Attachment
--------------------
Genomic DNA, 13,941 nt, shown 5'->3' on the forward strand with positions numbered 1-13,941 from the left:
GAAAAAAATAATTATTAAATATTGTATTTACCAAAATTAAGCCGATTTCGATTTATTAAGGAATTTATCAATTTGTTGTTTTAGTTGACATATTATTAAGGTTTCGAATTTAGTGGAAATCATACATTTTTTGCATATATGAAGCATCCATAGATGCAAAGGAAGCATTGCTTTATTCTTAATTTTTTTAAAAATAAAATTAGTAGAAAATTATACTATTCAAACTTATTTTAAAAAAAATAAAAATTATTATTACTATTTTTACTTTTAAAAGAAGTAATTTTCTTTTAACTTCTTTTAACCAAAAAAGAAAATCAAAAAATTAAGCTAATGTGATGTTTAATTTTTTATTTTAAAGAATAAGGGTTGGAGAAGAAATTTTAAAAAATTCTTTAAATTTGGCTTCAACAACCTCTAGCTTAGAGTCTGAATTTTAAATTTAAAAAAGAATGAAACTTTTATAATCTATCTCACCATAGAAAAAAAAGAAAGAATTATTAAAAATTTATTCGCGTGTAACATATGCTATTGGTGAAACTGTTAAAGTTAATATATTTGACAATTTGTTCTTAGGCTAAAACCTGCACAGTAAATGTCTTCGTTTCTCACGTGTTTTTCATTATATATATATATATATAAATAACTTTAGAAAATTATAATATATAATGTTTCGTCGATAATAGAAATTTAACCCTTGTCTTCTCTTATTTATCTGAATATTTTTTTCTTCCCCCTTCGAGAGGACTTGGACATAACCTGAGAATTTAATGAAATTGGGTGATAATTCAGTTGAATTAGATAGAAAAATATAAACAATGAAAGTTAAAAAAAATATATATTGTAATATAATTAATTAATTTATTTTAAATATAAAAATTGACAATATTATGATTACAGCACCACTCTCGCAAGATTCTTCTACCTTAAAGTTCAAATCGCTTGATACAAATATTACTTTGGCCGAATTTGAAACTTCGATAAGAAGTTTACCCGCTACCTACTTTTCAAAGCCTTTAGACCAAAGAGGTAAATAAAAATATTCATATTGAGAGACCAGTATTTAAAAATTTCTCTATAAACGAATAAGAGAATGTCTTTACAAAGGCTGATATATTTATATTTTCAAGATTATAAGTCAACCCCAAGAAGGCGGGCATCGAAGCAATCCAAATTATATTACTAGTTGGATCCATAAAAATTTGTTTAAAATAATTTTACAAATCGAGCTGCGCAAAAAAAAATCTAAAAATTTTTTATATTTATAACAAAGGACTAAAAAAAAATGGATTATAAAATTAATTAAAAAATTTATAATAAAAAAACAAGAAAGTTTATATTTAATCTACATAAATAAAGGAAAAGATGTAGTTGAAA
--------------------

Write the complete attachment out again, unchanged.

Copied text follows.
Genomic DNA, 13,941 nt, shown 5'->3' on the forward strand with positions numbered 1-13,941 from the left:
GAAAAAAATAATTATTAAATATTGTATTTACCAAAATTAAGCCGATTTCGATTTATTAAGGAATTTATCAATTTGTTGTTTTAGTTGACATATTATTAAGGTTTCGAATTTAGTGGAAATCATACATTTTTTGCATATATGAAGCATCCATAGATGCAAAGGAAGCATTGCTTTATTCTTAATTTTTTTAAAAATAAAATTAGTAGAAAATTATACTATTCAAACTTATTTTAAAAAAAATAAAAATTATTATTACTATTTTTACTTTTAAAAGAAGTAATTTTCTTTTAACTTCTTTTAACCAAAAAAGAAAATCAAAAAATTAAGCTAATGTGATGTTTAATTTTTTATTTTAAAGAATAAGGGTTGGAGAAGAAATTTTAAAAAATTCTTTAAATTTGGCTTCAACAACCTCTAGCTTAGAGTCTGAATTTTAAATTTAAAAAAGAATGAAACTTTTATAATCTATCTCACCATAGAAAAAAAAGAAAGAATTATTAAAAATTTATTCGCGTGTAACATATGCTATTGGTGAAACTGTTAAAGTTAATATATTTGACAATTTGTTCTTAGGCTAAAACCTGCACAGTAAATGTCTTCGTTTCTCACGTGTTTTTCATTATATATATATATATATAAATAACTTTAGAAAATTATAATATATAATGTTTCGTCGATAATAGAAATTTAACCCTTGTCTTCTCTTATTTATCTGAATATTTTTTTCTTCCCCCTTCGAGAGGACTTGGACATAACCTGAGAATTTAATGAAATTGGGTGATAATTCAGTTGAATTAGATAGAAAAATATAAACAATGAAAGTTAAAAAAAATATATATTGTAATATAATTAATTAATTTATTTTAAATATAAAAATTGACAATATTATGATTACAGCACCACTCTCGCAAGATTCTTCTACCTTAAAGTTCAAATCGCTTGATACAAATATTACTTTGGCCGAATTTGAAACTTCGATAAGAAGTTTACCCGCTACCTACTTTTCAAAGCCTTTAGACCAAAGAGGTAAATAAAAATATTCATATTGAGAGACCAGTATTTAAAAATTTCTCTATAAACGAATAAGAGAATGTCTTTACAAAGGCTGATATATTTATATTTTCAAGATTATAAGTCAACCCCAAGAAGGCGGGCATCGAAGCAATCCAAATTATATTACTAGTTGGATCCATAAAAATTTGTTTAAAATAATTTTACAAATCGAGCTGCGCAAAAAAAAATCTAAAAATTTTTTATATTTATAACAAAGGACTAAAAAAAAATGGATTATAAAATTAATTAAAAAATTTATAATAAAAAAACAAGAAAGTTTATATTTAATCTACATAAATAAAGGAAAAGATGTAGTTGAAA